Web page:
Museum of the Manchester Regiment
The Men Behind the Medals

Arthur Johnson Hardman

Arthur Johnson Hardman :

Arthur Johnson Hardman : (L to R) British War Medal; Allied Victory Medal; Médaille Commémorative des Batailles de la Somme

(L to R) British War Medal; Allied Victory Medal; Médaille Commémorative des Batailles de la Somme

Arthur was born on the 24th December 1896 in Patricroft, part of Eccles in Lancashire. His father was called John James and his mother was called Elizabeth Ann. He was the oldest of their 3 children that we know of; Frank and Theodora were his brother and sister. The family were members of the Church of England.

John worked as a pawnbroker and in 1901 the family lived at 28 Trafford Road in Eccles. By 1901 they had moved to 63 Norway Street in Gorse Hill, part of Stretford in Manchester. John was now the manager of a pawnbroker's and Arthur had found work as a grocer's assistant. The family were clearly much better off in 1911, they were able to employ a domestic servant named Jane Morriss.

The First World War broke out in August 1914. On the 12th July 1915 Arthur travelled to Heaton Park in Manchester and enlisted in the Manchester Regiment. By this time he lived with his family at 514 Manchester Road in Hollinwood, Oldham. He worked as a pawnbroker's assistant. We don't know for certain whether the pawnbroker he assisted was his father, but it seems likely.

When Arthur enlisted he was 5 feet 8 inches tall and weighed 132 pounds. He was accepted into the 17th Battalion of the Manchester Regiment and given the service number 26333. Arthur had lied about his age; he told the Army he was 19, not 18, years and 210 days old.

Arthur was assigned to the Depot Company of the 17th Battalion. This would be used to provide reinforcements once the battalion began taking casualties. The Company was grouped with others into the 25th (Reserve) Battalion of the Manchester Regiment on the 30th August. They moved to Prees Heath in Shropshire the next month, and then to Southport, Lancashire during October. On the 29th February Arthur was absent without permission from a parade held at 8pm. He was confined to barracks for 3 days as punishment.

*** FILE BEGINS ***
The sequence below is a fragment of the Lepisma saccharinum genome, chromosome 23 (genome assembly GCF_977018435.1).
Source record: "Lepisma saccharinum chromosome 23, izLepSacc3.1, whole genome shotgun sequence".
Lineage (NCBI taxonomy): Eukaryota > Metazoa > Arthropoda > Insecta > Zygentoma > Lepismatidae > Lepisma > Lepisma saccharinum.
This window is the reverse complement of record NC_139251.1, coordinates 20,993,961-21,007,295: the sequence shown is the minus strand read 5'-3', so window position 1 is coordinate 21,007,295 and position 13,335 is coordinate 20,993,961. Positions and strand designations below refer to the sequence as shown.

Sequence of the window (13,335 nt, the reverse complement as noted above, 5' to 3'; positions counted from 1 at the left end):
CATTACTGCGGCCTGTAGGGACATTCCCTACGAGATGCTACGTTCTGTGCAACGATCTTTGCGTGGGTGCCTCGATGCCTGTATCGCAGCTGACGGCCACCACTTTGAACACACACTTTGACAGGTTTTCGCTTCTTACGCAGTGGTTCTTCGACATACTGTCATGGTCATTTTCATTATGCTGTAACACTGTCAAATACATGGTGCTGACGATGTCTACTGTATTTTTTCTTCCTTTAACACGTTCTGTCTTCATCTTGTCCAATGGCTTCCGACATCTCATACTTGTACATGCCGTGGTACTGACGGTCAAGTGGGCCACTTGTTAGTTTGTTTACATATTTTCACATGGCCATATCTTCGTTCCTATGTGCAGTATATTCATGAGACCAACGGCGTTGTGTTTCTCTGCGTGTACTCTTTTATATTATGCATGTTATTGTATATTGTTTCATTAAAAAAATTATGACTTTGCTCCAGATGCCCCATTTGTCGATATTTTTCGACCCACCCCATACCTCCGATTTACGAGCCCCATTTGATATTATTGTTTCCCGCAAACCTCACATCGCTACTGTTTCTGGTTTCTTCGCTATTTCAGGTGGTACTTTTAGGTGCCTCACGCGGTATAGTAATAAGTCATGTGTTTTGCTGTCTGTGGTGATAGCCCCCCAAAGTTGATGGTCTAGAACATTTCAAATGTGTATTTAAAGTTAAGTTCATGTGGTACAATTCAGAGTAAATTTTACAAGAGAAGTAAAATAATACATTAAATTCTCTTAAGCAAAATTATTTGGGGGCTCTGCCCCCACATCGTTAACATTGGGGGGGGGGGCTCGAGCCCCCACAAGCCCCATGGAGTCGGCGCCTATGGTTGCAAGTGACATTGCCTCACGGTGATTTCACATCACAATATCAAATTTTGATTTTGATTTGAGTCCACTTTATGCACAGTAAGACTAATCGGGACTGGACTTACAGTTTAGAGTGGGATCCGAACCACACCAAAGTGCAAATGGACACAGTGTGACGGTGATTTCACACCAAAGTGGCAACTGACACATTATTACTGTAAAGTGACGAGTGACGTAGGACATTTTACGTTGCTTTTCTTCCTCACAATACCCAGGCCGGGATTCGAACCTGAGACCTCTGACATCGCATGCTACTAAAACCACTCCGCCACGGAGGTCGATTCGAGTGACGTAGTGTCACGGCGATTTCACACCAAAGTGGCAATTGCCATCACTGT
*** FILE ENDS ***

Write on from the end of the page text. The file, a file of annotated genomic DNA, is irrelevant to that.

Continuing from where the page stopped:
On the 10th March 1916 Arthur was sent to France to join the 17th Battalion. They were based in and around the village of Bray when he joined them and they stayed in this area until mid June when they were pulled out of the line to begin training for the Somme Offensive.

This attack began on the 1st July, and Arthur and the 17th Battalion attacked towards the village of Montauban. The attack was successful, but around 350 out of 900 men in the 17th Battalion were killed or wounded. Arthur was not one of these, so it is likely he took part in the fighting at Trones Wood on the 10th July.

Whilst the 17th Battalion was resting and recovering Arthur was struck down with what was thought to be eczema but turned out to be Seborrhoeic dermatitis. It must have been serious because after treatment at the 21st Casualty Clearing Station he was sent back to the UK on the 29th July.

Arthur was not well enough to return to France until the 28th March 1917. We don't know much about his time in the UK. His illness seems to have been either serious, or recurring. He was supposed to go home on leave on the 16th November 1916, but this had to be cancelled because he was 'unable to leave hospital'. He was well enough to take this leave by the 2nd December.